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Meteors, Meteors

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Sequence of a -4m Perseid fireball recorded with the video meteor camera of Sirko Molau, Berlin.

General remarks

Meteors are the luminous result of tiny particles, called meteoroids, entering the Earth's atmosphere at high speeds (11...71 km/s). The meteoroids are debris released either from comets or asteroids.
Most spectacular meteor displays are caused when the Earth passes through a dense swarm of meteoroids close to the original orbit of their parent object. In this case we observe a meteor shower. The best known is the Perseids shower. Many other showers exist and can be observed at different times of the year.
Check also the shower calendar for the year 2011.
Meteors can be observed with various techniques. The optical methods include VISUAL, PHOTOGRAPHIC, and VIDEO observations. Descriptions, including details about advantages and disadvantages of the various techniques can be found on the IMO homepage, or on a page provided by Sirko Molau of the Arbeitskreis Meteore e.V.

The meteor image shown here was obtained during the Perseid peak in 1994, observed from Last Chance Creek, CA. The -8m Perseid fireball appeared southwest of the Pleiades cluster in the morning of August 12.

Leonids between 1998 and 2002

In the years between 1998 and 2002 the Leonids produced great meteor showers. Peak rates reached `storm levels', i.e. more than 1000 per hour for about 20-30 minutes especially in the years 1999, 2001 and 2002. In the subsequent years, the rates dropped to the usual lower level known for the period between the dense meteoroid dust trails.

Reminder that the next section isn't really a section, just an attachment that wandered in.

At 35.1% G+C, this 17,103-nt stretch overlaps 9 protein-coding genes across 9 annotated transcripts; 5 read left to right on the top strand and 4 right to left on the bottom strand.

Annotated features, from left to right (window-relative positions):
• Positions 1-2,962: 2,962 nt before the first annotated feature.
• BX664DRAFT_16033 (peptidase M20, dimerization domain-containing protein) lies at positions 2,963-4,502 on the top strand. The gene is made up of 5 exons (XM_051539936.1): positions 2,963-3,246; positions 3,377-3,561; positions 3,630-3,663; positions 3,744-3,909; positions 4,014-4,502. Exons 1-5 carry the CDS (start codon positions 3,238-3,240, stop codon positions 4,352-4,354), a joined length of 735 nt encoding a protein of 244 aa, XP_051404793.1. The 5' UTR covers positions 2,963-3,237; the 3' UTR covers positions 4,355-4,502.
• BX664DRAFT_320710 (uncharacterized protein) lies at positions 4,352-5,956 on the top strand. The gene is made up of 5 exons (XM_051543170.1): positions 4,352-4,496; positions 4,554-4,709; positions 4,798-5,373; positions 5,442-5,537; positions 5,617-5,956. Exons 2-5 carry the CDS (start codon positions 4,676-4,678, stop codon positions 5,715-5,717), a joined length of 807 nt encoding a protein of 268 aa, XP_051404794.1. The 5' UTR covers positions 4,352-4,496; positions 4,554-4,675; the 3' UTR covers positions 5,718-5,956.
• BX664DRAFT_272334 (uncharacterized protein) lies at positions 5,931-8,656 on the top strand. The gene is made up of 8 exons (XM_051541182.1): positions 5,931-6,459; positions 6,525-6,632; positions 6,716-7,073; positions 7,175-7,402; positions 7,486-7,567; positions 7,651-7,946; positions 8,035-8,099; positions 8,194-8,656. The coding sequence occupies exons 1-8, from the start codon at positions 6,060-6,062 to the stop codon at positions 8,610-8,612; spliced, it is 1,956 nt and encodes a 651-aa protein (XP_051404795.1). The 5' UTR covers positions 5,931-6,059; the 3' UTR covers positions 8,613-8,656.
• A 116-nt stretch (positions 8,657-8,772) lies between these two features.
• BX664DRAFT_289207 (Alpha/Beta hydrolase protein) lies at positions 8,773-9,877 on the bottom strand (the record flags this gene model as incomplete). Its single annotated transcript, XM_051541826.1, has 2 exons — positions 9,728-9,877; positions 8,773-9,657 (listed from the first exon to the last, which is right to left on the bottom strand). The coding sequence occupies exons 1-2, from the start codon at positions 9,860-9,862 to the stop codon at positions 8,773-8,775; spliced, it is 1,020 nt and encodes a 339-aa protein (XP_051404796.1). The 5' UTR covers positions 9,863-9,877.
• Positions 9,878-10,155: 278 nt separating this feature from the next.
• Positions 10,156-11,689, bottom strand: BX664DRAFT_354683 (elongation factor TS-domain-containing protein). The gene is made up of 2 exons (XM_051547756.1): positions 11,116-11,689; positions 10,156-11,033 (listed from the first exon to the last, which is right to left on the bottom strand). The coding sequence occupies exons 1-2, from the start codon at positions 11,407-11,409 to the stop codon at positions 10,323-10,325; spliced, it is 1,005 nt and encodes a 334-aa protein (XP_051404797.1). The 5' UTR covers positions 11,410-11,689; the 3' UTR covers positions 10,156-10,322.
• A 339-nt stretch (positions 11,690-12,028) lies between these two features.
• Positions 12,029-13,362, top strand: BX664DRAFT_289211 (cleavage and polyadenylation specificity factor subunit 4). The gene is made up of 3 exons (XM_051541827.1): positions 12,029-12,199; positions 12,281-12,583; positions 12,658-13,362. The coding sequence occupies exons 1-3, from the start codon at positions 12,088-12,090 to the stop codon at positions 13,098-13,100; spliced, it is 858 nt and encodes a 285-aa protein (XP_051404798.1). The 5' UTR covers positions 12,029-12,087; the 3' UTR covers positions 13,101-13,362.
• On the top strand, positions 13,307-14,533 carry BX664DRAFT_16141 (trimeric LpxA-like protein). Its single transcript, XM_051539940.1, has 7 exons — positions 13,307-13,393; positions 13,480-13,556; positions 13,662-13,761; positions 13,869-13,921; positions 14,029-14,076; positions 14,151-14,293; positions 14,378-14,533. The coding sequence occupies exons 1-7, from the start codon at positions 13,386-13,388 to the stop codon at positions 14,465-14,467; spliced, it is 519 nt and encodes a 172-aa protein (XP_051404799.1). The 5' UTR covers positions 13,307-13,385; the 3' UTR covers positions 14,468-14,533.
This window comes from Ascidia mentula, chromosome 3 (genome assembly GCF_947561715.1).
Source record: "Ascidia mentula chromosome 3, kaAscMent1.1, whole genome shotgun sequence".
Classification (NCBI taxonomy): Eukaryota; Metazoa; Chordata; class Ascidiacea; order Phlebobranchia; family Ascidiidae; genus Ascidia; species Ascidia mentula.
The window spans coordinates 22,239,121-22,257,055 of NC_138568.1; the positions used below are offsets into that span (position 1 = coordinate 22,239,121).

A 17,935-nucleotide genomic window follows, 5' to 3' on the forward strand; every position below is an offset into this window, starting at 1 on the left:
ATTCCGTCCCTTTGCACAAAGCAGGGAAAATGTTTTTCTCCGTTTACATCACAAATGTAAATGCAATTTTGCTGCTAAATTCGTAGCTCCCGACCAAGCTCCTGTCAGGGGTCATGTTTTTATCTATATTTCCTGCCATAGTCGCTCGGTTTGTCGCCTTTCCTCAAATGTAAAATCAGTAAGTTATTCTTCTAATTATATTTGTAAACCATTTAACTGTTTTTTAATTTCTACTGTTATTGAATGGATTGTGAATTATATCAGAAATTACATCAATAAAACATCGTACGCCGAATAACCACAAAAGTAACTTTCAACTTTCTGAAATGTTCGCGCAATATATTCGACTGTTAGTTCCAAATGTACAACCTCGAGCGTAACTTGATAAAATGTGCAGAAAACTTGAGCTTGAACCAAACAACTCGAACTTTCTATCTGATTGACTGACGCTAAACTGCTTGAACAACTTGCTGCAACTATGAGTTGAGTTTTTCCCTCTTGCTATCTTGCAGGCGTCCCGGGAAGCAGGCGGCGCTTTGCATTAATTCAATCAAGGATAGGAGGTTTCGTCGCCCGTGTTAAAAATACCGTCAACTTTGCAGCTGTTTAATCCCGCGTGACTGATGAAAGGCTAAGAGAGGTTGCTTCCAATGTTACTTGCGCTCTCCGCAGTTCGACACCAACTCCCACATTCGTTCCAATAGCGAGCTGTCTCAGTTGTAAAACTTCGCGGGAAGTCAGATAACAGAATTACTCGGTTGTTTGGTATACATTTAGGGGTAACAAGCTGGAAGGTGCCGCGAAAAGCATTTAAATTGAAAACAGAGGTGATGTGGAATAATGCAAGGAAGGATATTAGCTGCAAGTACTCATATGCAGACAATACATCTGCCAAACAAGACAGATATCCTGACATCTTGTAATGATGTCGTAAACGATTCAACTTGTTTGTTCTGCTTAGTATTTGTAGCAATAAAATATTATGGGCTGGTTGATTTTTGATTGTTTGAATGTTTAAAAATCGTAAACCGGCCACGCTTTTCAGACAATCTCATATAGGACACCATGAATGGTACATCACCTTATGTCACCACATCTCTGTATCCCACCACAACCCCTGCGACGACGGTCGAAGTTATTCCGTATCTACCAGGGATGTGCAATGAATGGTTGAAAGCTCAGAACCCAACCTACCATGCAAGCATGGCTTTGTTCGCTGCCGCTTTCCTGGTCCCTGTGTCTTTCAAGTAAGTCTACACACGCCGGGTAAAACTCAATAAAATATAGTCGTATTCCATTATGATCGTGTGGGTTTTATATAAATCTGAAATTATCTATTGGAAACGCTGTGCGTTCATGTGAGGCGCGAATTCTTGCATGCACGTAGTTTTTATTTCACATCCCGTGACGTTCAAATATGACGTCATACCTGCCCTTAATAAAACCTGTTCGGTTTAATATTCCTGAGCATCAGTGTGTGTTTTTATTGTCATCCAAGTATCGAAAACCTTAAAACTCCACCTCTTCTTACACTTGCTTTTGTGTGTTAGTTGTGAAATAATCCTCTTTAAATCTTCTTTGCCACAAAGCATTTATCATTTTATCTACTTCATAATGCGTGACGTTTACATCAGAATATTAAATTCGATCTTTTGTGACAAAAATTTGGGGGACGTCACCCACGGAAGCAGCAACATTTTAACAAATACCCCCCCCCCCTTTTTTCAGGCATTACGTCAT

Fireballs & impacts

Other exceptional events are related to the entry of large, massive meteoroids. If the circumstances of their entry into the Earth's atmosphere are favourable, objects of several kilograms (and larger, of course) can survive the ablation processes and even fragmentation, and may result in meteorite falls - an example is described here. The respective fireballs are widely visible.
Objects exceeding tons of mass are less and less decelerated during their atmospheric passage and may either explode above the surface (`airblast'), or create impact craters.
There are search programs to detect potential hazardous objects, i.e. asteroids and comets which may collide with the Earth. The best known group dealing with objects approaching the Earth is the Spacewatch Project.
More information about asteroid hazards are found on a page about Papers & Preprints on Near-Earth Asteroids and the Impact Hazard by Clark R. Chapman, and in the NASA FACT SHEET.
The most famous example for an airblast, is the 1908 Tunguska catastrophe.
Information about meteors, meteorites and impacts, including a meteorite classification scheme, historic relations and impact craters as well as links to further sites are collected at this site of the Lunar and Planetary Lab.





Links to pages about meteors and of meteor enthusiasts:

The International Meteor Organization
Arbeitskreis Meteore e.V.
Homepage of Peter Brown's group at UWO, London, Ont.
André Knöfels Homepage
Homepage of the Solar System Dynamics Group (I.P.Williams) at Queen Mary College, London, UK



Questions about observations:
Ulrich Sperberg
Südbockhorn 59
29410 Salzwedel
E-Mail: ulrich.sperberg@meteoros.de
General Address:

Arbeitskreis Meteore e.V.
Mehlbeerenweg 5
14469 Potsdam
Arbeitskreis Meteore e.V.
Vorstandsvorsitzender:
Sirko Molau
Abenstalstr. 13b
84072 Seysdorf
E-Mail: sirko@molau.de
Responsible for this page
Jürgen Rendtel
Eschenweg 16
14476 Marquardt
E-Mail: jrendtel@aip.de



last updated:


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